Intensives are generally not good at things like that unless they get really, really into them. And if they're really into them, then they might get a little bit rigid, perhaps. Give expansives the spreadsheets. Give expansives the tracking for the donors. Give intensives the creation of the publicity materials. Give expansives the distribution of the publicity materials.

Have them work together on the language. Because you probably want the expansives to talk to the expansives.Tto write copy for expansives Expansives, those slow, steady, faithful people. You want to appeal to things like duty. Things like the planfulness. The long range investment value. Intensives. Intensives, you'll want to appeal to things like the possibilities. All the different places this could go once it's in place. How it lives up to values, ideals, inspiration.

That's if you're selling a widget. That's if you're raising money for a project. That's if you're approaching your VC funders. Applying for funding is often very much the same thing. If you can find out how many people who are making the call for your company are intensives, and how many are expansives, and what they value, you'll have a better chance.

The thing about business these days is that we're dealing with curveballs all the time. Curveballs are no longer a surprise, they are the morning coffee. And so there is a tendency right now to lean toward intensives. Which makes sense. But to want those intensives to act like expansives, except when the curveball comes in. Which is not how this works.

So if you are an intensive hiring intensives, your company is going to start to feel more like it is culturally intensive around you and you're going to feel more at ease. And there's going to be more room for you to take risks because there will be less pushback. Which is fine, which is good. But make sure you have expansives that you trust. That you listen to. Do not stop listening to them.

And make sure that there is a place in this whole mess and chaos for you to stop and breathe and rest. And really think about who you need and where you need them. What the most important things are that are coming, and whether intensives or expansives are actually the right people to be doing those.

This is one of those topics that I struggle to break down in small pieces. Because it seems so obvious to me. Because I've been immersed in this work for so long. I certainly have worked with clients on this where we'll get on the phone and about half an hour into our hour session, they'll say "it seems so obvious when you say it. I don't know why I didn't think of this."

And I'll tell them you didn't think of this because you don't live in this. You don't soak in this every day. This is a perspective that I can offer you in an hour. And then you can take it back into the thing that you do all day every day, which is different. There's no shame in not having thought of it. A lot of intensives will be like "oh my god, I should have thought of this. Why did I need help?"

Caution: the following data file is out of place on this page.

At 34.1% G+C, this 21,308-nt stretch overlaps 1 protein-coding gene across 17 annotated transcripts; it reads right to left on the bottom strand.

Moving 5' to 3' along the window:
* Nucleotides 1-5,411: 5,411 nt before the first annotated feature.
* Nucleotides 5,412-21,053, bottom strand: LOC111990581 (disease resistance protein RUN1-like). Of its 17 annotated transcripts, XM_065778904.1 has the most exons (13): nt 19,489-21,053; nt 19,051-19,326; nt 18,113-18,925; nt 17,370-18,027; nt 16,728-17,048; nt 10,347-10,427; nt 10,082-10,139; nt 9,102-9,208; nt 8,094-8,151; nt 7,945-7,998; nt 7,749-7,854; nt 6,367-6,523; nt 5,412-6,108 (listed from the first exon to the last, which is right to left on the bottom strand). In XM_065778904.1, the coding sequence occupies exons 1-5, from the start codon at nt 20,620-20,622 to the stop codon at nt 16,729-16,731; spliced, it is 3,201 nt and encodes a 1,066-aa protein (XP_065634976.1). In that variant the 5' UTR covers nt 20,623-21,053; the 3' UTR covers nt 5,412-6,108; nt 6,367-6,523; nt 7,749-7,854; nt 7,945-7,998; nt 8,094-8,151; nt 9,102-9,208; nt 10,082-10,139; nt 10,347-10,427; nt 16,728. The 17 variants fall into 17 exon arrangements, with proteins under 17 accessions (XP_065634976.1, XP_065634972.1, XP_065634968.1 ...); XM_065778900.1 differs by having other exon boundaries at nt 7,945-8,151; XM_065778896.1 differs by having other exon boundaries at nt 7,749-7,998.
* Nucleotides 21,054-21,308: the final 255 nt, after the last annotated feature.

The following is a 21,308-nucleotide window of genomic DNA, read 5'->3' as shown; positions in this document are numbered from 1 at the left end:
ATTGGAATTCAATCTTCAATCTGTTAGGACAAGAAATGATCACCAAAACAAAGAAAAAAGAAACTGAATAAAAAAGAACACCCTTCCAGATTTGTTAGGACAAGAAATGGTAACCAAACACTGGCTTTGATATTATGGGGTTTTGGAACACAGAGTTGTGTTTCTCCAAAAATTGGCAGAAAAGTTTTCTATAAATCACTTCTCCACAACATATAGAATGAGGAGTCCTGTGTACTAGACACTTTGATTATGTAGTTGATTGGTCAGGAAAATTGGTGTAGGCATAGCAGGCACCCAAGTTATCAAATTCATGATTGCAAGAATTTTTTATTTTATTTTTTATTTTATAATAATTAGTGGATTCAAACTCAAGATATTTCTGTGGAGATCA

Yeah, you need help because this isn't your specialty. But it is my specialty. And once you use intensive and expansiveness to develop a job description, to do some hiring, to do some delegation, you can't unsee it.

Once you've seen it, it's everywhere. And it's not the only metric you use. But it is a metric that you use consistently. So that you can imagine who will be most successful at what. And so you can anticipate what those people will need to be successful at that thing.

If you assign an intensive to head up a project, expect them to come in with some requests for resources that are, in your perspective, extravagant. And know that if they're asking for them, they're probably asking for them for a reason. See if you can find the room in your budget to trust them.

Know that if you're assigning expansives to something, they will probably take longer than you want them to. And see if you can find it in your time budget to let them. Because that's how you know it's gonna get done right. It's everywhere.

After you get done with your hiring and your delegation, then you're on to marketing. Who are your people? Are they intensives? Are they expansives? What does that mean they need to hear about your product? Or your service? So that they will feel like you understand them, and you trust them, and your product is what they need.

Let me know if you have questions. I'm always glad to answer questions. Thanks for tuning in. Talk soon.